Anthropology E354, Fall 2014
Your major class project for this semester will be a paper on some aspect of popular culture. It should apply concepts examined in the course to an original research topic and reflect your understanding of those concepts, the ability to conceive of popular cultural topics as anthropological research, and your own creativity in coming up with a topic. The paper will be graded for its persuasiveness, clarity, application of course concepts, creativity, and grammar.
I REQUIRE that you turn in a proposal for your term paper or discuss it with me in detail by SEPTEMBER 23. Your proposal MUST include five sources that are not limited to websites, and all websites must include an operating URL. I will provide comments and, if possible, leads on resources that you should include in your paper. I will reject papers whose topic, format, or preparation do not strictly address the requirements outlined here, but rejected proposal will not count against your grade. However, I will automatically deduct a letter grade off the final grade for any paper for which I do not receive a proposal, regardless of how good your final product may be, so do not be tempted to skip submitting a proposal.
The paper must satisfy the following basic requirements.
1. Your paper must have an abstract. In social scientific literature, abstracts summarize the basic questions, methods, relevance, and conclusions of a research paper. An abstract is a paragraph at the outset of the paper that briefly summarizes: one, the subject of the paper and the question you are asking about that subject (i.e., what is the paper's subject, and what are you asking about this subject?); two, why this research topic is anthropologically significant; and, three, a hint to your conclusion(s) that foreshadows what your study will conclude or your basic take on the subject.
2. Your paper must have a subject that can be clearly defined as an element of popular culture with an anthropological dimension. You should be able to state how your topic is properly conceived of as an element of popular culture; i.e., it must conform to the course definition of popular culture as a core of multivalent beliefs, practices, and objects that are widely shared throughout a society or societies. This includes a whole lot of possibilities, but it is not so broad that ANY subject will be suitable for the term paper. For instance, if your topic was Appalachian musical themes, style, and instrumentation, it would not really be a proper subject for this course paper unless you directly related Appalachian music to its impact on other musical genres, examined its reflection of broader sociohistorical conditions and cultural commonalities in and beyond Appalachia, or studied how it has been revived by folks with no link to Appalachia. These dimensions would link a distinctive local cultural practice to a series of broader popular contexts that rework Appalachian music, its themes and style, and cultural practices.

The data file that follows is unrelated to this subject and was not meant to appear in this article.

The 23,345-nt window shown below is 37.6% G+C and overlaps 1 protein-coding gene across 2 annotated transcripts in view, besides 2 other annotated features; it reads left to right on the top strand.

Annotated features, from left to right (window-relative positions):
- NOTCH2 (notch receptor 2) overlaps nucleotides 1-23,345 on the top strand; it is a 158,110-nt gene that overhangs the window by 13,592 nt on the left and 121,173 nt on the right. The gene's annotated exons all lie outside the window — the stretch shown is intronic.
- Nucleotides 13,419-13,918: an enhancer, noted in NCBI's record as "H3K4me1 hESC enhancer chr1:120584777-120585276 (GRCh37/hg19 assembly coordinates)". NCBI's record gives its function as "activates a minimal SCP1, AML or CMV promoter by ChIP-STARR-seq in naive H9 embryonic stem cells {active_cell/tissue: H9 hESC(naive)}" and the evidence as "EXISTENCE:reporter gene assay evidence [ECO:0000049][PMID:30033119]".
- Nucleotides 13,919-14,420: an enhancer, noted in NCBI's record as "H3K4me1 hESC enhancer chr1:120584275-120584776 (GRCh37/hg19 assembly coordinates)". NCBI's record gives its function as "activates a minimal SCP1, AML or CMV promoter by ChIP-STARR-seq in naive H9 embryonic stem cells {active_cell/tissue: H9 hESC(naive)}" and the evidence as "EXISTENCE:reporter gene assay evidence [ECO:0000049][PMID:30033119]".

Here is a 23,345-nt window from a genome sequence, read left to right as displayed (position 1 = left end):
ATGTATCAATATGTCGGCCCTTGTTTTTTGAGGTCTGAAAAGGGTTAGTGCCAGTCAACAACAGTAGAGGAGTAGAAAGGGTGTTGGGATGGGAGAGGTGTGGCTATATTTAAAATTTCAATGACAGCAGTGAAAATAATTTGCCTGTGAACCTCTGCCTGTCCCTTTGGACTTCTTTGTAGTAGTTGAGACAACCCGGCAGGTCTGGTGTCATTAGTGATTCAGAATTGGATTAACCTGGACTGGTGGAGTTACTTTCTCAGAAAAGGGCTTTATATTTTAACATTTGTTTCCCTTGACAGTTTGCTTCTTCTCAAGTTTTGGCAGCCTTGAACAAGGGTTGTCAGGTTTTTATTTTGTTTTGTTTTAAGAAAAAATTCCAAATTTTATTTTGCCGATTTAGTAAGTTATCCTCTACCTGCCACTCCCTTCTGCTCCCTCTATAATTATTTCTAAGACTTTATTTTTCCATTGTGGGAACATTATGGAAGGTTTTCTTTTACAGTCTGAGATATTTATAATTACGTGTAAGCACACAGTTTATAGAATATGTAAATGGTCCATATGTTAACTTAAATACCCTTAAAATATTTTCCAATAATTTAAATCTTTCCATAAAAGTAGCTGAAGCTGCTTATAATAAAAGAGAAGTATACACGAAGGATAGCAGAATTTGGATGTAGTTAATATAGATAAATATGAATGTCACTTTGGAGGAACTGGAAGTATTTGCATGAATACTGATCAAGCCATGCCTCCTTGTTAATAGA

Given the breadth of subjects that can be considered part of popular culture, it is not difficult to find a topic, but you should be sure to find a topic that can be examined within 10 or 15 pages and will not require a dissertation-length analysis. Your research topic must have some anthropological dimension(s), but in many ways this simply means underscoring the human dimensions of some popular practice: gender, racism, cultural background, nationalism, kinship, and subculture are all good anthropological foci on popular cultural subjects. So, for example, you might take as your subject the San Francisco sound, focusing on bands like the Grateful Dead and Jefferson Airplane. This is a popular cultural subject suitable to this assignment, but you would want to consider issues such as the subcultural origins of this music genre (e.g., why San Francisco?; who are the original musicians and fans in social terms?; why the particular musical themes such bands use?; etc.), the impact on broader American society (e.g., effect of counter cultural values; apprehension of drug consumption; etc), who were fans and why (e.g., disaffected bourgeois youth keen to unsettle "middle class values," etc.), and persistence of this music in forms such as Dead tours and subsequent tribute bands with devoted fans. You certainly should consider music within your analysis, but do not focus on lyrics or band histories alone, because you need to know where this music came from, what social sentiments it expresses, why it found an audience, and why it continues to find an audience in some form. Consequently, an exposition of the Grateful Dead's album releases might be interesting, but it will be anthropologically irrelevant unless clearly linked to the social context from which it came and negotiated.